Val has brought the problems, the challenges, and the opportunities out in the open for everyone to look at. He is a visionary pointing the direction for us. 

Margaret (Peg) Cushman, Professor of Nursing and former President of the Visiting Nurses Association

Although Val has chosen to stay in the background, he deserves much of the credit for what was accomplished both at the U.S. Senate Special Committee on Aging, where he was closely associated with me and at the House Select Committee on Aging, where he was Congressman Claude Pepper’s senior counsel and closest advisor. He put together more hearings on the subject of aging, wrote more reports, drafted more bills, and had more influence on the direction of events than anyone before him or since.

Frank E. Moss, former U.S. Senator

Val’s most important contribution is pulling together all elements of home health care and being able to organize and energize the people involved in the industry.

Frank E. Moss, former U.S. Senator

Anyone working on health care issues in Congress knows the name Val J. Halamandaris.

Kathleen Gardner Cravedi, former Staff Director of the House Select Committee on Aging

Without your untiring support and active participation, the voices of people advocating meaningful and compassionate health care reform may not have been heard by national leaders.

Michael Sullivan, Former Executive Director, Indiana Association for Home Care

All of us have been members of many organizations and NAHC is simply the best there is. NAHC aspires to excellence in every respect; its staff has been repeatedly honored as the best in Washington; the organization lives by the highest values and has demonstrated a passionate interest in the well-being of patients and providers.

Elaine Stephens, Director of Home Care of Steward Home Care/Steward Health Systems and former NAHC C

Home care increasingly is one of the basic building blocks in the developing system of long-term care.  On both economic and recuperative bases, home health care will continue to grow as an essential service for individuals, for families and for the community as a whole.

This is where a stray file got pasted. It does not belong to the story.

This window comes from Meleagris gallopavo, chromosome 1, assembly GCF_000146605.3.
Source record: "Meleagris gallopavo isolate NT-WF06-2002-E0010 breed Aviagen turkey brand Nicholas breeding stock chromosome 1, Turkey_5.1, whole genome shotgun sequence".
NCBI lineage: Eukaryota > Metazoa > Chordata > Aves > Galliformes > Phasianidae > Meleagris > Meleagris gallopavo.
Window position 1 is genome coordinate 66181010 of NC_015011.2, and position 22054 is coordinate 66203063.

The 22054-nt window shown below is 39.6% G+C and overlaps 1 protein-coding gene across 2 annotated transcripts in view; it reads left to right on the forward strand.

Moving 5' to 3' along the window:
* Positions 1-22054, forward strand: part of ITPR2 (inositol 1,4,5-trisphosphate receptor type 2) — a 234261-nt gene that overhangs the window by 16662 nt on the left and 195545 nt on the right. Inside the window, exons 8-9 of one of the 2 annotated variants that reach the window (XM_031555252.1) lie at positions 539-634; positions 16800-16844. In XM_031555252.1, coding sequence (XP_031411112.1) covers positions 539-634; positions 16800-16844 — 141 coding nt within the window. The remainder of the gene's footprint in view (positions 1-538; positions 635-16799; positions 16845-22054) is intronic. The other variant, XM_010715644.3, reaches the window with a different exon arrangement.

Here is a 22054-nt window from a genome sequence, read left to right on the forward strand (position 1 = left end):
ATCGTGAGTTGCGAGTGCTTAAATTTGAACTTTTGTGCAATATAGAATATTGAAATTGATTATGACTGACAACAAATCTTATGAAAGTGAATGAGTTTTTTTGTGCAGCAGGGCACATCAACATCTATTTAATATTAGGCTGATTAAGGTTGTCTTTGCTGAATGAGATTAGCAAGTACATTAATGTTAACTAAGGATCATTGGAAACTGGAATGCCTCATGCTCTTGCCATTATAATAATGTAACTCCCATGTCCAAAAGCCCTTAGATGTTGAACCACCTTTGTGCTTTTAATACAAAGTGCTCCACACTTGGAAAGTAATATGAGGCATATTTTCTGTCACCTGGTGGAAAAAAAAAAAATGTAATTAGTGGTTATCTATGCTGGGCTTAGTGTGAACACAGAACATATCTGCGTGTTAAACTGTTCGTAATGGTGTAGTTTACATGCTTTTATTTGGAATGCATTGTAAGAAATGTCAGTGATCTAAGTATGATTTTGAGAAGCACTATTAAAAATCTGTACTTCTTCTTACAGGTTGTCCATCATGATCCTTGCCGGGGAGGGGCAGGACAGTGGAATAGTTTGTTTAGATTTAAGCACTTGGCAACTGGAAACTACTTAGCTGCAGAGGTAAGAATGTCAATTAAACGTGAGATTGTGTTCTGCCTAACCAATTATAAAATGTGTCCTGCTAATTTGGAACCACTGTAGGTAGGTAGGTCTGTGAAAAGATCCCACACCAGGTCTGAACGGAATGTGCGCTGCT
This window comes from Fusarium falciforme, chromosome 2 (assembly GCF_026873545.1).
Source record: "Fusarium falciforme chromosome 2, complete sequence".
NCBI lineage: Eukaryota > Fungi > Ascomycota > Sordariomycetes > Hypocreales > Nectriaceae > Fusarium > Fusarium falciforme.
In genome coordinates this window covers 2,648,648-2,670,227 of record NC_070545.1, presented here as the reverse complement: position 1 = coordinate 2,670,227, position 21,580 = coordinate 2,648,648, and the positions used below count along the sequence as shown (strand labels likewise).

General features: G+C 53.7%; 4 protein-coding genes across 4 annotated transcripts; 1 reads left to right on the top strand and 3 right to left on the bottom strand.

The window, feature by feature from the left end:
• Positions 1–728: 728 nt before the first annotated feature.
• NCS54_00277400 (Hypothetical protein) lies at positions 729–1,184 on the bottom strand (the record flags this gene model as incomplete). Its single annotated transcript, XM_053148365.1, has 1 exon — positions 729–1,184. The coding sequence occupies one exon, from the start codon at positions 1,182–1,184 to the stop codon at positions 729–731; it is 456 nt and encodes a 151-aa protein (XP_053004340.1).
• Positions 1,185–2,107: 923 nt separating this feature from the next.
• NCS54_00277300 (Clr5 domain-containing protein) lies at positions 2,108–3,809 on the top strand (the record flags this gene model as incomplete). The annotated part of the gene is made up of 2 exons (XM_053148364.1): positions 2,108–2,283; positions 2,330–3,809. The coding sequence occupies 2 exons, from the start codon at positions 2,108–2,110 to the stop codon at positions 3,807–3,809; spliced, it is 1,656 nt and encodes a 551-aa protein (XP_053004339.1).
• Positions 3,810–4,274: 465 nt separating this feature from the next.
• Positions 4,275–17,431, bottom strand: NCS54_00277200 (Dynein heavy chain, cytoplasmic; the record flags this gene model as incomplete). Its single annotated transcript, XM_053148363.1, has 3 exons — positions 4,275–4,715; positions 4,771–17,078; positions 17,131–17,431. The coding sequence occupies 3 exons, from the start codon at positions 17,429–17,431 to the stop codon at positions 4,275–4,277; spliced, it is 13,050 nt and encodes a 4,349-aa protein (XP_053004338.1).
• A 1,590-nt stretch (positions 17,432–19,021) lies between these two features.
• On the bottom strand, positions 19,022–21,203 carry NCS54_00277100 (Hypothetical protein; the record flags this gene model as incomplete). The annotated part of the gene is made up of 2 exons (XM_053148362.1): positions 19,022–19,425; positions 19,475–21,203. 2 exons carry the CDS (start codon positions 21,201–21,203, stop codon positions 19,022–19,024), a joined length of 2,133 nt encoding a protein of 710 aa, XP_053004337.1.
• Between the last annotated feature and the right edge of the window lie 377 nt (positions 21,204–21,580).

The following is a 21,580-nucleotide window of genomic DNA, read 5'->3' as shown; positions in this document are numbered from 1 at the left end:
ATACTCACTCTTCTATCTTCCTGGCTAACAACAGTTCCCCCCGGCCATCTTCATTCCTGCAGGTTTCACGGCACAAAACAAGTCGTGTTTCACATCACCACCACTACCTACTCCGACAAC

Former U.S. Senator Olympia Snowe (R-ME)

NCOA is excited to be part of this great event and honored to have such influential award winners in the field of aging.

National Council of Aging

Health care at home…is something we need more of, not less of.  Let us make a commitment to preventive and long-term care.  Let us encourage home care as an alternative to nursing homes and give folks a little help to have their parents there.

Former President Bill Clinton

Senate Finance Committee Discusses Issues Related to Improper Payments in Federal Programs, Including Medicare and Medicaid

Some Raise Concerns about Erroneous Medicare Denials and the Backlog of Appeals
October 6, 2015 10:18 AM

The United States Senate Finance Committee held a hearing on Thursday, October 1, to discuss issues related to improper payments in federal programs, including but not limited to Medicare and Medicaid. The hearing followed the issuance of a report earlier this year by the Government Accountability Office (GAO) that estimated for fiscal year 2014 a total of $124.7 billion in improper payments spanning 124 programs and 22 agencies, up from $105.8 billion in fiscal year 2013. In his testimony at the hearing, GAO Comptroller General Gene L. Dodaro  stated that the “almost $19 billion increase was primarily due to the Medicare, Medicaid, and Earned Income Tax Credit programs, which account for over 75 percent of the government-wide improper payment estimate.” GAO found that in FY 2014 the Medicare program paid out nearly $60 billion in improper payments, and Medicaid paid out approximately $17.5 billion in improper payments. An improper payment, according to GAO, is defined by statute “as any payment that should not have been made or that was made in an incorrect amount (including overpayments and underpayments) under statutory, contractual, administrative, or other legally applicable requirements.” GAO’s full testimony and recommendations are available here.